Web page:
Frederick Dickson Amukowa Anangwe joined politics at the height of the campaign for multipartism in the late 1980s and early 1990s. Although he did not succeed in his bid to win a seat in Parliament in 1992, his fortunes changed in 1997 when he successfully contested the Butere seat and was subsequently appointed Minister for Cooperative Development.
Anangwe worked as a District Officer (DO) in Ngong, near Nairobi, at the dawn of the Moi era. While in that position, he received a scholarship to the Netherlands to pursue a Master’s degree in Public Administration. He also took advantage of the opportunity to study French.
On his return to Kenya, he taught at the Kenya Institute of Administration, now known as the Kenya School of Government. Another sponsorship saw him travel to undertake further studies, this time to Manchester University in the UK, and he graduated with a PhD in the same field.
Anangwe joined his alma mater, the University of Nairobi, to teach Political Science in the Department of Government. This is where his interest in politics was birthed. An opportunity arose to actively participate in politics when Moi faced a real danger of losing power in 1992 with the wind of change that swept across the country pressing for a return to multipartism. This was the campaign to repeal Section 2A of the old Constitution which had been enacted in 1982, making KANU the only legal political party in Kenya.
Anangwe is credited with forming a task force to explore ways of reducing the price of medicine in the country
As a student of Political Science, and having served as a DO with the trappings of power that came with this position, Anangwe knew first hand what power meant. At this time, the Youth for KANU ’92 (YK ’92), headed by Cyrus Jirongo, had sprung up as a powerful lobby group to campaign for Moi’s victory in the upcoming elections. Anangwe jumped on this bandwagon with other professors including Eric Aseka, Chris Wanjala and Henry Mwanzi, to recruit youth to campaign for Moi.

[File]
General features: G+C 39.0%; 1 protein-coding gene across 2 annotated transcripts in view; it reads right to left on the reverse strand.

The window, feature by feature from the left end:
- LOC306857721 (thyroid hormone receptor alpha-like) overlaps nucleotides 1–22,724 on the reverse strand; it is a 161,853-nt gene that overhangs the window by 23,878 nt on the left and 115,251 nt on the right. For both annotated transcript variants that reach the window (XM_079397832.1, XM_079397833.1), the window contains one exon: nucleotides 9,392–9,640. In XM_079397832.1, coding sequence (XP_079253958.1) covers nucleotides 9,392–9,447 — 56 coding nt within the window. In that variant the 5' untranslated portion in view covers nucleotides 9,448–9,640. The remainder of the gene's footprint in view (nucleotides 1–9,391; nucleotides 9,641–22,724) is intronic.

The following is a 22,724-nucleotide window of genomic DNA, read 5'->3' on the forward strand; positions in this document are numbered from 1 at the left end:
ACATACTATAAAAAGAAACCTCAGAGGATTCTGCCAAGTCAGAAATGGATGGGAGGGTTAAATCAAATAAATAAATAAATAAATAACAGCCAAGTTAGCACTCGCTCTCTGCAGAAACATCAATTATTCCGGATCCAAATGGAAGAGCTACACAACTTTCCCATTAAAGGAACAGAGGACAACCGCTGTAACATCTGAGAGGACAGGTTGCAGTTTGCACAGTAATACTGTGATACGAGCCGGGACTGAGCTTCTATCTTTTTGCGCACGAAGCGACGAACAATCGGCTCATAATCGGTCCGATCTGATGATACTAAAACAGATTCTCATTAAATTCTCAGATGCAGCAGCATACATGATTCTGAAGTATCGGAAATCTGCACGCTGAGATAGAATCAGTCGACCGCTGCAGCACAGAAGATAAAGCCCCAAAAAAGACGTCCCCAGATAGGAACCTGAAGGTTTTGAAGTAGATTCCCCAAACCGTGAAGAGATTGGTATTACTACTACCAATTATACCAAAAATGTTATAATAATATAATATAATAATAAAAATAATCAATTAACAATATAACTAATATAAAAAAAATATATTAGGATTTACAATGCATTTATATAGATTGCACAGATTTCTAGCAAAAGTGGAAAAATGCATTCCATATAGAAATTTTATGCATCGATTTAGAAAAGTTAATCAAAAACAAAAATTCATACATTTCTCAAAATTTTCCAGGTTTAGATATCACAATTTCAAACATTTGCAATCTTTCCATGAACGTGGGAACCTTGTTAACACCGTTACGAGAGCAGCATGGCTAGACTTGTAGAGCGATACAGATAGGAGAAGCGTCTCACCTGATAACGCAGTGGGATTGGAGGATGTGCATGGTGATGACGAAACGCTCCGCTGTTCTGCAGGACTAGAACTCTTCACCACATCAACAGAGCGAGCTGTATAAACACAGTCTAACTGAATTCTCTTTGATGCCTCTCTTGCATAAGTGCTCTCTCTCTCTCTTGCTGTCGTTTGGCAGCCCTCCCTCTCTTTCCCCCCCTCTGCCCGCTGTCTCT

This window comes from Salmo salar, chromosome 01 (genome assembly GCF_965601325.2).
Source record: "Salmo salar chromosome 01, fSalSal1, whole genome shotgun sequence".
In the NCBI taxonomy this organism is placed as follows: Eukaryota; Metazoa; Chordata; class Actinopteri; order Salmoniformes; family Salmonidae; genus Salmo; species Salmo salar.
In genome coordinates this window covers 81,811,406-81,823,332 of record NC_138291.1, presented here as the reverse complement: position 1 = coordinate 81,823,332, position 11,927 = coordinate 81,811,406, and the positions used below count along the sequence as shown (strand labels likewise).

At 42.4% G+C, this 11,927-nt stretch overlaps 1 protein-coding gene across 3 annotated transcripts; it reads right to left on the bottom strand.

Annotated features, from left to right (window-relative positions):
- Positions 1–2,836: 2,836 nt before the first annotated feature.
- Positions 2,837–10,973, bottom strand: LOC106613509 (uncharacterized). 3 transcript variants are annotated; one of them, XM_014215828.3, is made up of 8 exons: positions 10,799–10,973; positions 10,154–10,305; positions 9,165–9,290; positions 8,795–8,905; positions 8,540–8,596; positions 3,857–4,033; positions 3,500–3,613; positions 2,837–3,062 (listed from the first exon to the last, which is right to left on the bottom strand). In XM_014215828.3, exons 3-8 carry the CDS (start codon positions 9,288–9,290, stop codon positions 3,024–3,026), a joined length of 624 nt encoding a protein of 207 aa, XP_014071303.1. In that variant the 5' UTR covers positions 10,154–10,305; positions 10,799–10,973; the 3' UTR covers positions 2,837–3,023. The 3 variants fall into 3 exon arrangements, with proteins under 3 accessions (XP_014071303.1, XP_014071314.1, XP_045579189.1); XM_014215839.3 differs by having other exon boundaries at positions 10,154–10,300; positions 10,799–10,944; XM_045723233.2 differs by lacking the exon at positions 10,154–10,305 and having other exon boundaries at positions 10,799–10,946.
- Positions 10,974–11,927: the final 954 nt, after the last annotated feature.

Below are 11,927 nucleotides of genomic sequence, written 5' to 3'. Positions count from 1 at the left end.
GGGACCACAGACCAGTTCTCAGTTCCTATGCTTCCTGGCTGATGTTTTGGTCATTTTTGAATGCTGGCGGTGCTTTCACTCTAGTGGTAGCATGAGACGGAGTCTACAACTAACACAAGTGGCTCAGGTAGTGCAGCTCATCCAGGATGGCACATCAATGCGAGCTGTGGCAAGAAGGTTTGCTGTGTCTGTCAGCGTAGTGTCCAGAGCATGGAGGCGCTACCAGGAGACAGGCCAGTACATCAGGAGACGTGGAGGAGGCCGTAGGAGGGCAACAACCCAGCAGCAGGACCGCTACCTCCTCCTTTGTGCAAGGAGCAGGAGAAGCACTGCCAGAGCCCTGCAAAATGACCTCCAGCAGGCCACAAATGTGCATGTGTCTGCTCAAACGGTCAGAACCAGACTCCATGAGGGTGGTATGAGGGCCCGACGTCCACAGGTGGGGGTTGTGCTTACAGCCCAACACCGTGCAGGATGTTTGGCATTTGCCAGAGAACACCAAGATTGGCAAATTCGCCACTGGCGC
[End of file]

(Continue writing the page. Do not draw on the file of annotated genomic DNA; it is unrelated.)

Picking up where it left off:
The influential Weekly Review magazine published by Hilary Ng’weno, the first African Editor-in-Chief of the Daily Nation, published an issue during this period carrying a cover headline reading: “100 Lecturers Say no to Multi-partism”. The publication did not, however, name the lecturers. The article was criticised for this claim as the population of lecturers at the time (1991) was slightly more than 100; given that some of them were opposition sympathisers, the claim was outrageous.
The publication of this controversial article coincided with Moi setting up a committee under Vice President George Saitoti to gather views from people around the country on whether or not Kenya should revert to pluralism. One of the conclusions of the Saitoti committee, influenced by the same lecturers and traced to YK ’92, was that Kenyans did not want multipartism, but an expansion of the democratic space within the ruling party, KANU.
On the contrary, the reality on the ground was that wherever the committee went, Kenyans were unified in their call for multipartism. Anangwe was a member of the think tank, formed by Aseka, which organised, through Minister William Ntimama, to meet Moi to share some urgent findings they had gathered from the field. They convinced the President that the call for multipartism was merely academic and therefore needed to be countered through intellectualism.